He answered the phone, then the call

The Rev. Tom Masters in the sanctuary at Rolling Bay Presbyterian Church.  - Brad Camp/Staff Photo
The Rev. Tom Masters in the sanctuary at Rolling Bay Presbyterian Church.
— image credit: Brad Camp/Staff Photo

The Rev. Tom Masters joins Rolling Bay Presbyterian as interim assoc. pastor.

Sometimes the phone rings.

Sometimes the call comes from someplace higher.

The Rev. Tom Masters experienced both simultaneously. As he sat in his office on Lake Washington’s Eastside earlier this summer, Masters answered the telephone and heard the voice of the Rev. Rebecca Blackwell, inviting him to join the ministry at Rolling Bay Presbyterian Church as interim associate pastor.

Masters looked out the window and looked back at the phone, repeating his double-take a couple of times as he absorbed the information. Now he laughs as he wonders how in one short week, he’s gone from lawyer to minister.

“The only answer to that is God,” Masters said. “He’s a very mischievous person.”

Masters graduated from the University of Washington in 1970 with a master’s degree in business administration and a determination to make a solid, responsible living.

A law degree from Gonzaga University followed in 1978, and he set up a family law practice in Bellevue.

While Masters grew up in a strongly church-oriented Baptist family in Boise, Idaho, church didn’t play a large role in a good portion of his own adult life. With work and the business of raising children, he and his wife Kathleen, a registered nurse, “bounced around a bit” as young families do.

Then he joined a men’s group at Bellevue First Presbyterian Church, where he met, observed and became inspired by a group of people actively engaged in their commitment to Christ and faith-based service.

“I realized that although I’d professed to be a Christian all my life, I didn’t really know what that entailed,” he said.

He explored further, meeting with the head of seminary at Fuller Theological Seminary, which is based in California but has campuses in the Seattle area.

The institution followed a modern curricular model that enabled Masters to attend part-time while maintaining his law practice. He graduated in 1999.

“I went to seminary with the full intention that the pastorate would be my final vocation,” Masters said. “And somebody was listening.”

But it took a bit of time. While Masters worked as an associate at Renton First Presbyterian, the law remained if not his life’s work, then the work that filled the days of his life.

He did, however, find that attending seminary had shifted his approach to practicing law.

In the legal system, Masters points out, “there’s no Judeo-Christian ethic system.” The law is the law, and for every question a lawyer answers, “there’s always an equal and opposite force telling you you’re wrong.”

This held particularly true in family law, where Masters regularly navigated the rough waters of personal separations, household dissolutions and strong judgments of both the personal and legal variety.

Seminary, Masters found, expanded his capacity for compassion and the acceptance of human foibles.

“If you’re doing family law correctly, you’re trying to put the children first,” he said.

“If you can do family law in a manner that doesn’t further antagonize people or pull them apart...the family in the long run is much better off. So in that sense, (attending seminary) helped.”

Now just getting settled at Rolling Bay Presbyterian, Masters says his new docket will include working on outreach efforts with the church deacons, assisting with adult education and the men’s group, officiating at services once per month and leading Sunday morning prayers.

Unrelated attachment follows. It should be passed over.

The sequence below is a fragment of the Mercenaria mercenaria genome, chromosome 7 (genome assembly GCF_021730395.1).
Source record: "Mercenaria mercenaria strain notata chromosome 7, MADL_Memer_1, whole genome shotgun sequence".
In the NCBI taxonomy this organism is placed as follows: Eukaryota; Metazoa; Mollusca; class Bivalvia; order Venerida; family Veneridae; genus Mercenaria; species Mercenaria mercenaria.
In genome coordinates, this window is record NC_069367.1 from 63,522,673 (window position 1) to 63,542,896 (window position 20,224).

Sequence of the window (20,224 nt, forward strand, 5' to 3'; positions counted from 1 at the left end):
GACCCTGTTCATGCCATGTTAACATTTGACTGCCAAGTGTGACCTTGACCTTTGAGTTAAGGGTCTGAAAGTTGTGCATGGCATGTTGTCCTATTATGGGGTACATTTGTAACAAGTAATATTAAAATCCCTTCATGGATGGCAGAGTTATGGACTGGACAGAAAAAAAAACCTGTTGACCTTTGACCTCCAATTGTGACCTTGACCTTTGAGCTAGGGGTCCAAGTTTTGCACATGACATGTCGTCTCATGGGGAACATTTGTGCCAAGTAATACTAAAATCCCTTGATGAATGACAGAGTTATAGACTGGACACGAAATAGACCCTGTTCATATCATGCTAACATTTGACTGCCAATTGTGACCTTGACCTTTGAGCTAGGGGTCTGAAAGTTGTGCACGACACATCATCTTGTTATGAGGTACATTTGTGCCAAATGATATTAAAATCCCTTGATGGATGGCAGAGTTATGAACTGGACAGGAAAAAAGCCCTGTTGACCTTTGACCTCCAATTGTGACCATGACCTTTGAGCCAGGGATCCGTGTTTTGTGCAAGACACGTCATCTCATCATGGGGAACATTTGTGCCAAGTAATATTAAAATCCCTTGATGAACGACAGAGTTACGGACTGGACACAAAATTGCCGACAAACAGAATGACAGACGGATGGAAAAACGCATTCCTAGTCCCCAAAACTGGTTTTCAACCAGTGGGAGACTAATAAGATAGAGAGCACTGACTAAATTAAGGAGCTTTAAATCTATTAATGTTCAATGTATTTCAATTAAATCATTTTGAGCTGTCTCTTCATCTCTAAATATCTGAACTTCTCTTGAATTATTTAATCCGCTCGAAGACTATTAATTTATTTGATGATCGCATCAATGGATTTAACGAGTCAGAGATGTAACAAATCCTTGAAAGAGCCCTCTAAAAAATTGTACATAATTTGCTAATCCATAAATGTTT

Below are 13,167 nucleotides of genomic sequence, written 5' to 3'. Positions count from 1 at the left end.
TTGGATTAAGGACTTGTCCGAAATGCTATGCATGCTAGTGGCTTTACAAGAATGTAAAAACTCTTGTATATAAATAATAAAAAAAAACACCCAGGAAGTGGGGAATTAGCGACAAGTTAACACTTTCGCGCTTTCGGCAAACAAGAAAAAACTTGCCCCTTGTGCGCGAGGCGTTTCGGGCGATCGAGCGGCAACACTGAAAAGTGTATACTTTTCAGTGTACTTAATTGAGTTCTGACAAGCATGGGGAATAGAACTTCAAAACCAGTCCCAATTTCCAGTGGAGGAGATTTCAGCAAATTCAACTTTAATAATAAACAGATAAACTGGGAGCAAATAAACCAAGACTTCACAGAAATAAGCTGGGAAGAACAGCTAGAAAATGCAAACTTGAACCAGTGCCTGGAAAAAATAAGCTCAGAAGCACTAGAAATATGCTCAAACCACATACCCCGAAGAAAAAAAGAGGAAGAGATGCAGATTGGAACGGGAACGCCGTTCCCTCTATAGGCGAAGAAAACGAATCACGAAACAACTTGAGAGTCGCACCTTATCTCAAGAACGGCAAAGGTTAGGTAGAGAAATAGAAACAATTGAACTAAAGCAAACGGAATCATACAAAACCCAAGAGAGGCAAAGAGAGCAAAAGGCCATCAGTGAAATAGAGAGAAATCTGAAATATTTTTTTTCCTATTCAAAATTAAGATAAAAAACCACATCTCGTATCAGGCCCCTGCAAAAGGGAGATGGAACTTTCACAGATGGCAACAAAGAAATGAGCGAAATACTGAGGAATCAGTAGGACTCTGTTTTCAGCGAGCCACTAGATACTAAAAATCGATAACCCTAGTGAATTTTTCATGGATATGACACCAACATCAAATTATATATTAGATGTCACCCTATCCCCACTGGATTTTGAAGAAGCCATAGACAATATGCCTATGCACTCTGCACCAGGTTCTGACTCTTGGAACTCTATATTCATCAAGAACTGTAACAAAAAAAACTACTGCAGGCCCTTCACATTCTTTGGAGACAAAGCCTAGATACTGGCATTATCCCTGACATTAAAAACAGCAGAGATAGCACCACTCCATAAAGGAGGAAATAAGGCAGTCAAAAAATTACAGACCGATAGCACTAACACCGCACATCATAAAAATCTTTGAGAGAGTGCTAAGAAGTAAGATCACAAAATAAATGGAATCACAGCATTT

He describes his role as that of a “generalist,” morphing and evolving as the congregation’s needs evolve and change.

Neither Masters’ nor Blackwell’s tenure is intended to be permanent.

When previous pastors Dick Middleton and Dave Holyan departed in the fall of 2005 and 2006 respectively, Rolling Bay Presbyterian sought individuals to fill interim senior and associate pastor positions, as is customary in the Presbyterian church.

Masters describes an interim pastor’s role as to help a congregation make a transition from its old leadership to permanent new leadership, gaining an opportunity along the way to assess its strengths, evaluate priorities and decide how it wants to grow.

As Masters walks through his new church, he muses on the strengths of the congregation he’s observed so far – the large number of young families, the established leadership within the congregation, the vibrancy of the youth ministry.

He also thinks on the shift he and Kathleen have undertaken at this stage in their lives, which comes from a desire to “get a little bit smaller and a little bit simpler.”

They’re about to sell their Kirkland home of 30 years and move into a new house in Poulsbo. In the meantime, Masters makes the commute each morning to Rolling Bay to get to know his new church and his new calling.

“Just as the church is in transition, Kathleen and I are in transition in our stage of life. So we’re going to try something new, see if it fits and take it from there.

“Last time I checked,” he said, “we only get to try things once.”


Sunrise Sunday

Rolling Bay Presbyterian Church, 11042 Sunrise Drive, holds Sunday services at 10 a.m. this summer. Reach the church at 842-3098 or

We encourage an open exchange of ideas on this story's topic, but we ask you to follow our guidelines for respecting community standards. Personal attacks, inappropriate language, and off-topic comments may be removed, and comment privileges revoked, per our Terms of Use. Please see our FAQ if you have questions or concerns about using Facebook to comment.
blog comments powered by Disqus

Read the Oct 21
Green Edition

Browse the print edition page by page, including stories and ads.

Browse the archives.

Friends to Follow

View All Updates